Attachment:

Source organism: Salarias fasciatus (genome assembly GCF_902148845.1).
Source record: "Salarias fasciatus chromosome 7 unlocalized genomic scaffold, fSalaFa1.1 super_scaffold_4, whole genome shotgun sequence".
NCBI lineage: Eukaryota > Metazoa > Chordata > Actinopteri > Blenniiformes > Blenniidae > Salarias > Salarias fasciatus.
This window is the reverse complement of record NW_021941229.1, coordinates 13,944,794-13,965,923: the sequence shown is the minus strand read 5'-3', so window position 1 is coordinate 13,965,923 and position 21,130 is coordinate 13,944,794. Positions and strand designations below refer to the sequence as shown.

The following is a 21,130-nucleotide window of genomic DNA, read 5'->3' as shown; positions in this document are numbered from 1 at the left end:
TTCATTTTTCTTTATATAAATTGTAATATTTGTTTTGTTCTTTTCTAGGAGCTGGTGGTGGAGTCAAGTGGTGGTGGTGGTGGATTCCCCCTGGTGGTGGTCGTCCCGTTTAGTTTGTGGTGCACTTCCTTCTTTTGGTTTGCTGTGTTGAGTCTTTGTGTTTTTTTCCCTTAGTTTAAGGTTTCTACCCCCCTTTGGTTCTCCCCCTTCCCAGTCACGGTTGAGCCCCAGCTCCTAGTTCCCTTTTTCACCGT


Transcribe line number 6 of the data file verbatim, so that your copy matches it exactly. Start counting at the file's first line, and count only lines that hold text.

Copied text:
TTCATTTTTCTTTATATAAATTGTAATATTTGTTTTGTTCTTTTCTAGGAGCTGGTGGTGGAGTCAAGTGGTGGTGGTGGTGGATTCCCCCTGGTGGTGGTCGTCCCGTTTAGTTTGTGGTGCACTTCCTTCTTTTGGTTTGCTGTGTTGAGTCTTTGTGTTTTTTTCCCTTAGTTTAAGGTTTCTACCCCCCTTTGGTTCTCCCCCTTCCCAGTCACGGTTGAGCCCCAGCTCCTAGTTCCCTTTTTCACCGT